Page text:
In this urgent song, Jim Morrison looks to shake things up, a common theme in his songwriting. In 1966, he said: "I like ideas about the breaking away or overthrowing of established order. I am interested in anything about revolt, disorder, chaos, especially activity that seems to have no meaning."
This was the first song on The Doors first album, and also their first single. It got some airplay on Los Angeles radio stations after their friends and fans kept requesting it.
The original line in the chorus was "She gets high," but their producer Paul Rothchild thought that would limit the song's airplay potential, and convinced the group to leave it out. Instead, "high" was edited out, making it sound like, "she get uuggh," but the "high" line can be heard in live versions. You can also hear the song as intended in the 1999 reissue of the album, which was overseen by their original engineer Bruce Botnick. He also replaced Jim Morrison's "f--k"s on "The End
." These edits went over about as well as the digital revisions to Star Wars
Jim Morrison got some of the lyrics from John Rechy's 1963 book City of Night. In that book, Rechy writes about "the other side" in reference to Hollywood. There's also a passage where he writes, "place to place, week to week, night to night," which Morrison appropriated in the lyrics:
Made the scene
Week to week
Day to day
Hour to hour
Robby Krieger's guitar melody was inspired by the Paul Butterfield Blues Band of "Shake Your Money Maker," which was released on the group's debut album in 1965. Krieger was a huge fan of Butterfield, and found himself emulating the riff when they were working on "Break On Through."
The Doors didn't have a bass player, so their keyboard player Ray Manzarek created most of the low-end sounds. On this track, he borrowed the bass notes from the Ray Charles song "What'd I Say
In 1967, Jim Morrison did an interview with Hit Parader magazine where he said that he wrote this song while crossing canals in Venice. "I was walking over a bridge," he said. "I guess it's one girl, a girl I knew at the time."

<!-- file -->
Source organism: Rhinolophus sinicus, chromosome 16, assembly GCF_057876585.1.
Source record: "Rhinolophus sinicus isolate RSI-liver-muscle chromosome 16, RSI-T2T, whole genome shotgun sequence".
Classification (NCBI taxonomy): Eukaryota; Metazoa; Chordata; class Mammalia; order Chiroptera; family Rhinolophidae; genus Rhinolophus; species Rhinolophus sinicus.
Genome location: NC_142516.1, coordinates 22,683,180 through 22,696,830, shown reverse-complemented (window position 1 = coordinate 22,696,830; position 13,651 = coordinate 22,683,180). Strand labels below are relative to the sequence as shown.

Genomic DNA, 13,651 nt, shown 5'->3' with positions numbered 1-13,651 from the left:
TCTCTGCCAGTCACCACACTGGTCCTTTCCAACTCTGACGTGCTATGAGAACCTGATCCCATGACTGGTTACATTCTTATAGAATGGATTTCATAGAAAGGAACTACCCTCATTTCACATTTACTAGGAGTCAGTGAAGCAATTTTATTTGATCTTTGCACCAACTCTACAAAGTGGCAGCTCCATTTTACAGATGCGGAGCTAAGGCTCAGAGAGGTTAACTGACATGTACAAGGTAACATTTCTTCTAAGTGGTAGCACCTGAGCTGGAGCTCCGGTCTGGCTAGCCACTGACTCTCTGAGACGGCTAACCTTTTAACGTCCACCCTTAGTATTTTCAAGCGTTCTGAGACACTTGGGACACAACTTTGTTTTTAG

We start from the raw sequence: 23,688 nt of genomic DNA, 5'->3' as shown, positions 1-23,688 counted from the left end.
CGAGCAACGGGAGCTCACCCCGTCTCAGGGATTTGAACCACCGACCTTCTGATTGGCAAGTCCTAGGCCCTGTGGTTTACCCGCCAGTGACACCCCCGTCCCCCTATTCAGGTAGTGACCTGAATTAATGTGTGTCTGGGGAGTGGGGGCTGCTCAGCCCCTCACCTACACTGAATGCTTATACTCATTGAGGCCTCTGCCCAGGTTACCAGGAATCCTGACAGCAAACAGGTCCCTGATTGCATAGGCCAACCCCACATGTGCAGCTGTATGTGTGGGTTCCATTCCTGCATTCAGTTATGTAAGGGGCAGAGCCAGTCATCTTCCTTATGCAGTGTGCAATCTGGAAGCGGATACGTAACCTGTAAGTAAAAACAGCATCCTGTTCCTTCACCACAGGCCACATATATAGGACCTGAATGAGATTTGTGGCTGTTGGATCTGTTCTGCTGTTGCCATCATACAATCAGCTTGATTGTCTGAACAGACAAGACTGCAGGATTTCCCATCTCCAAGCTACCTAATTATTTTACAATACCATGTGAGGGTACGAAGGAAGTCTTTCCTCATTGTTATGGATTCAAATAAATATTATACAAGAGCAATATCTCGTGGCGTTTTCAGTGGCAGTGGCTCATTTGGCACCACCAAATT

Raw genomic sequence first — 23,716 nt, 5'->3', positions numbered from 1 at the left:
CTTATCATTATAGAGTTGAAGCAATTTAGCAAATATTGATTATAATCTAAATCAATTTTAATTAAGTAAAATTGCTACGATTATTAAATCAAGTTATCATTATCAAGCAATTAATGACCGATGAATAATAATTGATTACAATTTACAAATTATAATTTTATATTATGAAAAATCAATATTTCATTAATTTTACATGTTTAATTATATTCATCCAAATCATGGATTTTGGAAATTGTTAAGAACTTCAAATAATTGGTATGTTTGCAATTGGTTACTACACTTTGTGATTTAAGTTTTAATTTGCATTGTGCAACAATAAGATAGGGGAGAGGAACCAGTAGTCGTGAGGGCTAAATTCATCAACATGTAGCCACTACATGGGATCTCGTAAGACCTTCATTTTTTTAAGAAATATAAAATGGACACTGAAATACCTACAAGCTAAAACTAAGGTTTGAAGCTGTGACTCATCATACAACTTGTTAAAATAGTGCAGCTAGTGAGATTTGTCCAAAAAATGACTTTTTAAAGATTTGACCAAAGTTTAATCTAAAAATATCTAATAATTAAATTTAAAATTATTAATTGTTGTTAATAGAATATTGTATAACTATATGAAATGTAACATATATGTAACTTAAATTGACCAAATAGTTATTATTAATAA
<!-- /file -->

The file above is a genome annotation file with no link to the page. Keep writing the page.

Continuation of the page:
John Densmore added the knocking drum sound by hitting his drum stick sideways across the snare.
The vocals are a mix of two of Morrison's takes.
Elektra Records promoted the album with a billboard on Sunset Boulevard in Hollywood with a photo of the band and the headline, "The Doors Break On Through With An Electrifying Album." It was likely the first billboard advertising a rock band ever displayed in that area, and it got lots of attention for the band.
This was one of six songs The Doors recorded for a demo on Aura Records while they were trying to get signed in 1965. Robby Krieger was not yet with the group.
In year 2000, the surviving members of The Doors taped a VH1 Storytellers
episode with guest vocalists filling in for Morrison. Scott Weiland
from The Stone Temple Pilots sang on this track.
This was included on the Doors tribute album Stoned Immaculate
, with Scott Weiland on vocals.
As John Densmore states in The Doors Box Set
, the beat of this song was inspired by Brazilian Bossa Nova like Joao Gilberto and Tom Jobim.
In The Doors box set, Ray Manzarek said this was the last song they played live. It was during the Isle of the Wight Festival in the summer of 1970. The festival occurred while Morrison was on trial in Miami faced with charges of indecent exposure, and the band got a special five days of recess to be in England and get back to US. "This was to be the first gig of an European tour just as Miami was to be the first gig of a 20-city US tour. We never got beyond the first date of either one," said Ray.
In an episode of The Simpsons
, Krusty the Klown sings this when he shows the crowd a tape of him when he was younger.
This is one of a few Doors tunes used in Forrest Gump as Forrest becomes adept at ping pong, and the only one included on the two-disc soundtrack.